If you have been investing for even a little while, you have probably heard that it's a good idea to diversify your holdings.
By spreading your investment dollars among a range of securities, you can help defend yourself against downturns that may largely affect one type of asset.
For example, if you own only stocks, and the stock market is slumping, your portfolio may be vulnerable to sizable losses. But if you own stocks, bonds and other investments that are appropriate for your needs and risk tolerance, you may give yourself more opportunities for success.
As you build resources for retirement, you should always diversify, but what about after you retire?
Upon retiring, some people believe they should totally change the way they invest. They think that because they are no longer working, they cannot afford to take any chances with their money, and so they pour most of it into conservative vehicles, such as certificates of deposit and Treasury bills.
Of course, these types of investments do provide something you will need a lot of during your retirement years: income.
To supplement your Social Security and the distributions you receive from your 401(k) or other employer-sponsored retirement plan, you may need to generate a substantial amount of retirement income from your investment portfolio. Corporate bonds, Treasuries and CDs all provide regular income in the form of interest payments.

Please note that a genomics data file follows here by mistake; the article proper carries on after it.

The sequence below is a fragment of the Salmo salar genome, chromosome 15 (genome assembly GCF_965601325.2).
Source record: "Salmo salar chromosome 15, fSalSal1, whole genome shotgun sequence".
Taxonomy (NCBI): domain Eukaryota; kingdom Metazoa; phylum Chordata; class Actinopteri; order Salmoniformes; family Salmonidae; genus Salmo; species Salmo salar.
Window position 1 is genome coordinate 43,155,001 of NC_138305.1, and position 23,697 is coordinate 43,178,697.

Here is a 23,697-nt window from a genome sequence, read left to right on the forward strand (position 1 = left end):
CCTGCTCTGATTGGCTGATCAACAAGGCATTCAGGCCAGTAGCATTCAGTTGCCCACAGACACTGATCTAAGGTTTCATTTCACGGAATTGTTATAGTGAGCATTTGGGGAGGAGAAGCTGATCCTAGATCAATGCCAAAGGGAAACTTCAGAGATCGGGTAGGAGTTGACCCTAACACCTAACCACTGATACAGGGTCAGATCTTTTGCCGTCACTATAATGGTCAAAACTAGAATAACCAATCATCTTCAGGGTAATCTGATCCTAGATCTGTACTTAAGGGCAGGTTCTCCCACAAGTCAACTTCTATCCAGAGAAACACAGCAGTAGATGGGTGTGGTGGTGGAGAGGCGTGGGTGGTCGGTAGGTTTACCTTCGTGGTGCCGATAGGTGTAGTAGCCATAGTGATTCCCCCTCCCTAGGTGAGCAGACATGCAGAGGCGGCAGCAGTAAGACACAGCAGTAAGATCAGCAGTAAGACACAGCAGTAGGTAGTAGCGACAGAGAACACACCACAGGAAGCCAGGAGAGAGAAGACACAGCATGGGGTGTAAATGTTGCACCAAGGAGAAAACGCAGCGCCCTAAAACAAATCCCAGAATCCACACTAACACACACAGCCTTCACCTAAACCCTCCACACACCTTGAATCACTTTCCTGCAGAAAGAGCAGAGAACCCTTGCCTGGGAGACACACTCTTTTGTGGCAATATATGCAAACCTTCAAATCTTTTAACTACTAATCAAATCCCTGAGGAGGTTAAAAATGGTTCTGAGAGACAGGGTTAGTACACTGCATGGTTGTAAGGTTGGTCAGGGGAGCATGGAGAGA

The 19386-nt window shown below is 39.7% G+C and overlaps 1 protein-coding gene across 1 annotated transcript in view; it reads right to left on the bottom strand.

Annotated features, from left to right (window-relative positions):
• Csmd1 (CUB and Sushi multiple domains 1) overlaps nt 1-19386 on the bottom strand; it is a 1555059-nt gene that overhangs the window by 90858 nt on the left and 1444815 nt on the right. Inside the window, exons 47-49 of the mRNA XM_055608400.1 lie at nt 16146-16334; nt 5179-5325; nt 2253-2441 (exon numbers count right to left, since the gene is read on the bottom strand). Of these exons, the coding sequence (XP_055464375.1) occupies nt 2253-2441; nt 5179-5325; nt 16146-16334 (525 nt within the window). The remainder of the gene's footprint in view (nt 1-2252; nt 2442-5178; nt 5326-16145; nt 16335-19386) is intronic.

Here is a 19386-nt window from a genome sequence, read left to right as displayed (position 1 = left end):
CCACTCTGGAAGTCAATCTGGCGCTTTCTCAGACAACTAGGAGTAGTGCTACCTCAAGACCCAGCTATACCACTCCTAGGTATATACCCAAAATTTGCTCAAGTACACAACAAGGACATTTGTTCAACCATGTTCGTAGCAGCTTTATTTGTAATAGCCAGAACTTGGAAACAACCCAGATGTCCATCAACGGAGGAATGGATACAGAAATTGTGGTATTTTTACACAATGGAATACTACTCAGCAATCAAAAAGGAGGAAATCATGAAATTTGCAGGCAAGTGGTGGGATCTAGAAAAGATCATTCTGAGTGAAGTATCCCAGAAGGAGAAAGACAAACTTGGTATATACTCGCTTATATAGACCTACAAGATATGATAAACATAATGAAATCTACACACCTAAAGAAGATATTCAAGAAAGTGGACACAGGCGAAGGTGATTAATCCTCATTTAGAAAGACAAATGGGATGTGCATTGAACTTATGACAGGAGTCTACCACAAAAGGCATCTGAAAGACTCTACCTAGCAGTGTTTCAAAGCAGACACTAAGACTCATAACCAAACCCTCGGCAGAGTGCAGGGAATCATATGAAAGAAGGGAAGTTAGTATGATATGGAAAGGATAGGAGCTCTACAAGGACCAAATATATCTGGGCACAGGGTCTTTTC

However, all fixed-income investments will be affected by one key factor: interest rate movements. Specifically, if interest rates fall and remain low for an extended time period, you may have trouble getting the income you need from new CDs and bonds that may be available.
And that's why you need to diversify your portfolio during your retirement years. If all your investments are going to be subject to interest-rate risk, you could potentially run into cash-flow problems at some point.
Consequently, you may want to add dividend-paying stocks to your holdings.
Interest rate movements can also affect stock prices, but the impact can be quite different from that experienced by fixed-income securities. Falling interest rates may be good news for some types of stocks. When companies find it cheaper to borrow to expand their operations, their profits and stock price may rise.
And if you are investing in stocks that pay and increase dividends, you'll have a source of rising income that can help keep you ahead of inflation during your retirement years.
By contrast, when interest rates are low, your fixed-income investments may not keep pace with inflation, which means you could lose purchasing power. Keep in mind, though, that stocks are not fixed-income vehicles. Even if a company has increased dividends for 25 straight years - as some have done - it can choose to reduce, or not pay, its dividends at any time.
And it's true that no stock can offer the protection of principal you will get from an investment-grade bond or a CD. Still, most companies with long histories of paying dividends are well-run businesses that make a point of rewarding investors.
So, as you seek to diversify your portfolio during your retirement years, and possibly boost your income stream, look for dividend-paying stocks. You could spend two or three decades in retirement, so you'll want to invest wisely.
Vivian Cubilla is a bilingual financial advisor with Edward Jones, with offices at 12575 S. U.S. Highway One, Suite 203 in Juno Beach. Contact her at (561) 799-3340.